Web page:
Height Requirements For Each Attraction at Busch Gardens Tampa Bay

If you're traveling with little ones, a common question is how tall do you have to be for certain rides. Some rides don't have a restriction but many do. Here is a breakdown of height requirements at Busch Gardens Tampa Bay.

Any Height:

  • Skyride (56" to ride alone)
  • Serengeti Express
  • Ubena-Banga Bumber Cars
  • The Wild Surge (38" to ride alone)
  • Jungle Fliers (38" to ride alone)

42 inches or UNDER:

  • Rosita's Djembe Fly Away

56 inches or UNDER:

  • The Count's Zambezi Rally
  • Gwazi Gliders
  • Snuffy's Elephant Romp (unless accompanied by a child)
  • Elmo's Safari Go Round
  • Big Bird's Whirly Birdie  (unless accompanied by a child)

36 Inches or Taller:

  • Zoe-patra & Hippos of the Nile

38 Inches or Taller:

  • The Wild Surg (42" to ride alone)
  • Air Grover  (42" w/adult under 56" w/child)        

39 Inches or Taller:

  • Rhino Rally

42 Inches or Taller:

  • Cobra"s Curse
  • Scorpion
  • Sand Storm
  • Congo River Rapids

44 Inches or Taller:

  • Falcon's Fury

46 Inches or Taller:

  • Sand Serpent

48 Inches or Taller:

  • Phoenix (currently closed)
  • Iron Gwazi
  • Cheetah Hunt
  • Stanley Falls Flume
  • Tanganyika Tidal Wave        

54 Inches or Taller:

  • Sheikra
  • Kumba
  • Montu

About Busch Gardens Tampa Bay:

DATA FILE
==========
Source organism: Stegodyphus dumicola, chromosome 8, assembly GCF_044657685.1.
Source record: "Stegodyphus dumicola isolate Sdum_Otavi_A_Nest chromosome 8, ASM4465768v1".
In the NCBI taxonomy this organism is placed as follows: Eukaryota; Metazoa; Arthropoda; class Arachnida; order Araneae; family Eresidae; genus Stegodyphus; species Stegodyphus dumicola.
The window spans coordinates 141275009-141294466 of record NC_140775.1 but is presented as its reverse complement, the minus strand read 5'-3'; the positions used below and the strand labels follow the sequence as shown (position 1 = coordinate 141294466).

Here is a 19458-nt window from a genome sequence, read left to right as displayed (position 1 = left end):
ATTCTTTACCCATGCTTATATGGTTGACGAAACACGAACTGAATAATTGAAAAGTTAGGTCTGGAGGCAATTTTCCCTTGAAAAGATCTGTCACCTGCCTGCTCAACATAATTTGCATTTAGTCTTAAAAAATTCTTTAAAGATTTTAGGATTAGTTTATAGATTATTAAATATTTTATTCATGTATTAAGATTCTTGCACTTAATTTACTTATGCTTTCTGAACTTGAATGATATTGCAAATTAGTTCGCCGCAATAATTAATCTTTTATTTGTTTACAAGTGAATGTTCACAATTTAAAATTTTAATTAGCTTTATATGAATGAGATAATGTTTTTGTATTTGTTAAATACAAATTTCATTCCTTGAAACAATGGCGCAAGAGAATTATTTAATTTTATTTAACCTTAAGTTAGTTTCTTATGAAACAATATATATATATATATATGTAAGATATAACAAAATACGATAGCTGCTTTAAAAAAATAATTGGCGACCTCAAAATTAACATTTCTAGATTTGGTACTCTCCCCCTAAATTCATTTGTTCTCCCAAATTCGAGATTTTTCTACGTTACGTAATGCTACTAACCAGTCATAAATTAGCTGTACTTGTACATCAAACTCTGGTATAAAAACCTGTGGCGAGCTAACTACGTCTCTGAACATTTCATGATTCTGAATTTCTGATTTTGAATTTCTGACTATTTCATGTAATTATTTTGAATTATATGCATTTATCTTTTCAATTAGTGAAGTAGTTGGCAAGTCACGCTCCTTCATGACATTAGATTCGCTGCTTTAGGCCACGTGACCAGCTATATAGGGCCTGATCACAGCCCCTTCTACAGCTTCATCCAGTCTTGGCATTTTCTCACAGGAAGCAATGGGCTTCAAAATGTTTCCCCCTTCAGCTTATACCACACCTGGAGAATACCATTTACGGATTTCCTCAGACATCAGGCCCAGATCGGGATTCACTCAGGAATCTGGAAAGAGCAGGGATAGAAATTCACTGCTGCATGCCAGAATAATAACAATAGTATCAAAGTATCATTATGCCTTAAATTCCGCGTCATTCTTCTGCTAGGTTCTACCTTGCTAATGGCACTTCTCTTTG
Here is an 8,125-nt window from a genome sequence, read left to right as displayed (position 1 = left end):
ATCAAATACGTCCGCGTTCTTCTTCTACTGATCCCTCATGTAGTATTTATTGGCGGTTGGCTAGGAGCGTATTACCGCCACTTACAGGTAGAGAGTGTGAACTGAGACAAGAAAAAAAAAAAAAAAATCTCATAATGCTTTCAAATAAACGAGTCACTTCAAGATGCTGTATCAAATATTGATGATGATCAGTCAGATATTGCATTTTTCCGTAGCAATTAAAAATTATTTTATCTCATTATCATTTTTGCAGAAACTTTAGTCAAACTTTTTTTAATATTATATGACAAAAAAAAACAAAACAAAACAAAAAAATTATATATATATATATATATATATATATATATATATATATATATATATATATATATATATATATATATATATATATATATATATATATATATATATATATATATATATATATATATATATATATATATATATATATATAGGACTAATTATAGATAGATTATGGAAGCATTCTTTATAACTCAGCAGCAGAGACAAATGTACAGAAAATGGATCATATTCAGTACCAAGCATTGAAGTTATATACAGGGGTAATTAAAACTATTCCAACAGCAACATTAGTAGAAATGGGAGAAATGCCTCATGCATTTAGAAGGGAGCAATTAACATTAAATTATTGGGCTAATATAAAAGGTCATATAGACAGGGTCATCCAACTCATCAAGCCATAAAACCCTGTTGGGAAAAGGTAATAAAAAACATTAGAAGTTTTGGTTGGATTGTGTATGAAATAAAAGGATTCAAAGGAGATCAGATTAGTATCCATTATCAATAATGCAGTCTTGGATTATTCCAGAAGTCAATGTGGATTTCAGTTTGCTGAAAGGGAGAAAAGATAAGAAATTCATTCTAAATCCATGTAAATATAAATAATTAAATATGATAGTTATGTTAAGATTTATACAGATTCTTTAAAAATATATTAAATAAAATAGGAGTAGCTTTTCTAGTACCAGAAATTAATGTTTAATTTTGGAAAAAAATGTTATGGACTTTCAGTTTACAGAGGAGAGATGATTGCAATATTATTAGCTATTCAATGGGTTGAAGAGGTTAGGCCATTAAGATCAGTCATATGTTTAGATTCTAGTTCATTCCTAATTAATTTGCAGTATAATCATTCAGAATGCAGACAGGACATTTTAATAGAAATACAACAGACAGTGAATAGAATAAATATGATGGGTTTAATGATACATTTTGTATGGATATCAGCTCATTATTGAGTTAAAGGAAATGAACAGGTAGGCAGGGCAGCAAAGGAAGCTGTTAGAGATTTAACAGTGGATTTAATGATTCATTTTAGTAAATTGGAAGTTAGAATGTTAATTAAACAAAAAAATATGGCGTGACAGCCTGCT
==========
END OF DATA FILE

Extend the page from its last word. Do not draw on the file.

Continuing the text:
• Busch Gardens first opened in 1959 as a hospitality center and brewery in Tampa, Florida. It was designed to bring in guests so they could taste different beers.
  • When they first opened, it had four employees and four parts, and soon grew in popularity.
  • They started welcoming birds, which began the thought of having animals.
  • By 1965, they had expanded so much that there was now a 70-acre area where animals could roam freely.
  • It was named "Serengeti plain" after Serengeti National Park in Tanzania and became the largest free-roaming enclosed habitat outside Africa.
  • In 1968, it became the number one tourist attraction in Florida, with up to three million visitors a year.
  • Busch Gardens added its first roller coaster in 1976, which was Scorpion.
  • It was the world's first roller coaster to incorporate an inversion and have it back-to-back.
  • Fast forward to 2015, when it became accredited by the Association of Zoos and Aquariums. The park was now hosting 4.2 million guests and was ranked 11th as the most visited theme park in the United States. It has 10 unique areas with distinctive themes and animals.